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by Cynthia Ruchti

For every writer who slogged through a day where interruptions outnumbered hours spent writing…

For every novelist who left a hero in deep distress because the family car needed its oil changed or the substitute teacher position turned into a financially helpful but creatively draining three-month maternity leave sub…

For every memoirist at the edge of a breakthrough in a gripping opening line, called away by a spreadsheet due on a client’s desk…

I offer hope.

King David managed roles as writer, worshiper, and warrior, among other things. He had a day job—king. But what he wrote in pensive, reflective, or desperate hours while listening to, praising, or arguing with God formed among the most frequently visited pages of history’s all-time best seller: the Bible. King and lyricist. King and musician. King and warrior and worshiper and writer.

Aspiring writers might be surprised at the number of veteran authors who—despite multiple books to their credit—have day jobs in addition to their writing careers. They teach fitness classes, work for non-profit ministries, hold down part-time jobs at coffee shops or dental clinics. Among many prolific authors are those who offer home daycare, run ranches, sit in uninspiring cubicles working on uninspiring projects until the end of the workday when their paycheck will provide more printer ink for their heart’s true passion: writing.

You mean I can have it all? I can have a prolific writing career while single-handedly managing a national or international ministry and teaching weekly cooking classes and traveling more than I’m home at my desk and raising organic goats and getting my doctorate in advanced nuclear physics and refinishing museum-quality fifteenth-century furniture and caring for my elderly parents?

No. Key words from that paragraph tell the story:

  • All. The only “alls” we can successfully handle are all God has for us and all God wants us to be.
  • Single-handedly. If the “all” God is asking of us can’t be listed in one breath, we’ll need help: His, obviously, and the help of others who can assist or, better yet, take over responsibilities we thought were ours to manage.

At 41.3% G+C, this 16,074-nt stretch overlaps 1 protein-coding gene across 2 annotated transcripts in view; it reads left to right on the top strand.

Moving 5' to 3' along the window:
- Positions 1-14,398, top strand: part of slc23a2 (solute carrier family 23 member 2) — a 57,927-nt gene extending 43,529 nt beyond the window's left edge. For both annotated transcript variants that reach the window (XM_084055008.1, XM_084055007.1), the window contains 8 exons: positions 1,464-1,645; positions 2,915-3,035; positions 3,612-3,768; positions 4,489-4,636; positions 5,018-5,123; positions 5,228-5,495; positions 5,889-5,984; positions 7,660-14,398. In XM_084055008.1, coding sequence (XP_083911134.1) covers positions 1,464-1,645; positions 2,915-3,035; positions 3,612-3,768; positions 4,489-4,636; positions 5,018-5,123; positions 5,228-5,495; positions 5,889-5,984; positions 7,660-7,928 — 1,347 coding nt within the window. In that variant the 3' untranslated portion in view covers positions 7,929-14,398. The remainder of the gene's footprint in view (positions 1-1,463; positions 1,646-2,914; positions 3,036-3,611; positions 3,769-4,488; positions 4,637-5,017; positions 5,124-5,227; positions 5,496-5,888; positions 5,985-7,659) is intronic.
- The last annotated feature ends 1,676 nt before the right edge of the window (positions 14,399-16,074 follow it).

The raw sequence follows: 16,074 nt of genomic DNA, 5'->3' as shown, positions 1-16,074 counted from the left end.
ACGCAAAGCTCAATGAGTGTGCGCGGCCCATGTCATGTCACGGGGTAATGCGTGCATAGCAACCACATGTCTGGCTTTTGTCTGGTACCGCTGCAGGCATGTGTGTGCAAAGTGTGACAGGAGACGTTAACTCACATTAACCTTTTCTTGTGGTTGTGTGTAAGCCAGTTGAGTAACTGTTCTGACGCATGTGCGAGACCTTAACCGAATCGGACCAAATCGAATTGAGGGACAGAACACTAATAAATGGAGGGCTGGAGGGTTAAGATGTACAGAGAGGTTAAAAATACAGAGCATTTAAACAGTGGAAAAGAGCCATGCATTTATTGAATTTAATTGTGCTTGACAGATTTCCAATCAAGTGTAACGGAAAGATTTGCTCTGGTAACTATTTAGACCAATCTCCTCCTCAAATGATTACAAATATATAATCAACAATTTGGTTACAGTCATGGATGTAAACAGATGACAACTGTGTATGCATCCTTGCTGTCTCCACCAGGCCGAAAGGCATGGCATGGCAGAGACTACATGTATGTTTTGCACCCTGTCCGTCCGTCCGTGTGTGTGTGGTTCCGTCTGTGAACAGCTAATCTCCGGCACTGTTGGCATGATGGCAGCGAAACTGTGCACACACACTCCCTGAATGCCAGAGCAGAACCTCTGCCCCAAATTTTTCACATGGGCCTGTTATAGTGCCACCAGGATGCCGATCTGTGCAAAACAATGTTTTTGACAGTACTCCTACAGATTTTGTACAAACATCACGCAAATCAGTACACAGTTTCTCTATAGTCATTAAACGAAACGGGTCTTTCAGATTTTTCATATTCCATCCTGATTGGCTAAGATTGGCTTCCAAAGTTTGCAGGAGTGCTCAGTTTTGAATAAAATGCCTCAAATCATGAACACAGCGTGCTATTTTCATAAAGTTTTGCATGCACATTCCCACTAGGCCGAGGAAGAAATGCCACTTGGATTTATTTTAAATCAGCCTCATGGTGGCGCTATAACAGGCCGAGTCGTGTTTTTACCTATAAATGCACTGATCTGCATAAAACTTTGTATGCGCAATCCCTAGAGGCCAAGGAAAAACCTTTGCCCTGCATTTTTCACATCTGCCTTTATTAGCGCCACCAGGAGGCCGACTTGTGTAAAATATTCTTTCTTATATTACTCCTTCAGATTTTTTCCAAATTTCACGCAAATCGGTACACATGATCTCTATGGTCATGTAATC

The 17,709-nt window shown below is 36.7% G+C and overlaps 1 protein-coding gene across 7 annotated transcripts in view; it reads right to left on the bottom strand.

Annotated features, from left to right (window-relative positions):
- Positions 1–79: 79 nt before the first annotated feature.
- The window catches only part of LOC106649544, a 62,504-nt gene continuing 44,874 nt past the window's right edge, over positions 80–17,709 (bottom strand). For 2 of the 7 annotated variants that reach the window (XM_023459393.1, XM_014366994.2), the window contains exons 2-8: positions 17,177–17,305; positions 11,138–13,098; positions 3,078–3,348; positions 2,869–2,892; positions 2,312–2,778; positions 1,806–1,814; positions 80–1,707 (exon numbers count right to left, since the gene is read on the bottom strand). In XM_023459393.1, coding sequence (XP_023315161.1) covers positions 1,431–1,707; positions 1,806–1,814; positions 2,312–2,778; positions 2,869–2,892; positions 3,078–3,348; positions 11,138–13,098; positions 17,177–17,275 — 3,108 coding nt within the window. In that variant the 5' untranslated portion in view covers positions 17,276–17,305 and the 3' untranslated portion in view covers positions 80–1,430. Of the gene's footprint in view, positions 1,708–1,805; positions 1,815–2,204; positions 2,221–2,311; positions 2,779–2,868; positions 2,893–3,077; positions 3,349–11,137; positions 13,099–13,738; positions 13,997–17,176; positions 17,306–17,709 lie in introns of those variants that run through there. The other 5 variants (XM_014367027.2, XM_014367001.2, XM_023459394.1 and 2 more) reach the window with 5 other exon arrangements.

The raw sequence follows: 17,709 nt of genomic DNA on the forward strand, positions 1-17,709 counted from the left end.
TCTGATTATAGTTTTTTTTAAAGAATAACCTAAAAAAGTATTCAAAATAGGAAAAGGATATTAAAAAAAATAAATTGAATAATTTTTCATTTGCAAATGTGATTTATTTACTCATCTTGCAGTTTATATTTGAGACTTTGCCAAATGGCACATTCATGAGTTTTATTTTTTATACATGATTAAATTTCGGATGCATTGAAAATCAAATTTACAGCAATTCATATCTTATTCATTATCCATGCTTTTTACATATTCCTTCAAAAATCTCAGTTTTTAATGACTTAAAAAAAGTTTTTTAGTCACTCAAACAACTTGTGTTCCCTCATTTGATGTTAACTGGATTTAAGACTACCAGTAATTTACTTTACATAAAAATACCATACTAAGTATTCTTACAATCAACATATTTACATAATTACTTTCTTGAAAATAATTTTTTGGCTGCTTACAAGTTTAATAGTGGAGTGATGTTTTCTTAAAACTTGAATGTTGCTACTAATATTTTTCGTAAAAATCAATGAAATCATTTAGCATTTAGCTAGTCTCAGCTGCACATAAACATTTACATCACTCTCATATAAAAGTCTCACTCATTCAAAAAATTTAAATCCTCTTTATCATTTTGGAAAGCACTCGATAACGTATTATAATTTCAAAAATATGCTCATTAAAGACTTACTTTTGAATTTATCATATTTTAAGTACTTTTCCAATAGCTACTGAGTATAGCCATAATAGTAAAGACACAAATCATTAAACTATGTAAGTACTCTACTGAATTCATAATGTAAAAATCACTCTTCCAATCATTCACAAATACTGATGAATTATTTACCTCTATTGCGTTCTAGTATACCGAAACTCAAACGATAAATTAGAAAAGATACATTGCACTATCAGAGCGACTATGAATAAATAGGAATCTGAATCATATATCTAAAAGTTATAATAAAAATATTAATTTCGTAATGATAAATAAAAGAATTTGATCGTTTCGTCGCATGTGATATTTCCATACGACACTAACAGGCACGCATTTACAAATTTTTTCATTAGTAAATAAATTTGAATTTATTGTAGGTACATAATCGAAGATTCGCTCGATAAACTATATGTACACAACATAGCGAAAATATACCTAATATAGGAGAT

• Weekly. The writer who is serious about using the gift of words, story, and language for holy, God-directed purposes will have few additional weekly, regular, time-consuming commitments. We’re not told that King David had time for a golf league or that he played the lyre in nursing homes every weekend.
  • Goats. David may have insisted on organic goat’s milk on his breakfast table, but he left his animal-herding days behind when God called him away from tending livestock. The committed writer soon learns that some activities become archives and memories in order to create time for writing.
  • Caring. God too may have glanced over all the other words in that paragraph of piled on responsibilities and landed on this one. Caring is dear to His heart. If what we abandon in our pursuit of a writing career is the caring part—caring for our families, about our relationship with the God for whom we write, about our readers, caring for those entrusted to us—the words we write will ring hollow in His ears and hollow to those who know and love us.

King David was writer, worshiper, and warrior. How did he juggle those interconnected but distinct roles? And what core principles guided all three careers?

Ah! That’s the stuff of which workshops are made.

Cynthia will be mentoring nonfiction writers in inspirational and personal-experience stories at the 2017 Mount Hermon Christian Writers Conference.

Cynthia Ruchti headshotAuthor and speaker Cynthia Ruchti tells stories hemmed-in-hope. Her novels, novellas, devotions, and nonfiction have been recognized by a number of significant industry awards. She and her husband live in the heart of Wisconsin, not far from their three children and five grandchildren. Her prayer is that those who finish reading one of her books or attending an event where she’s speaking will gain the confidence to say, “I can’t unravel. I’m hemmed in hope.”

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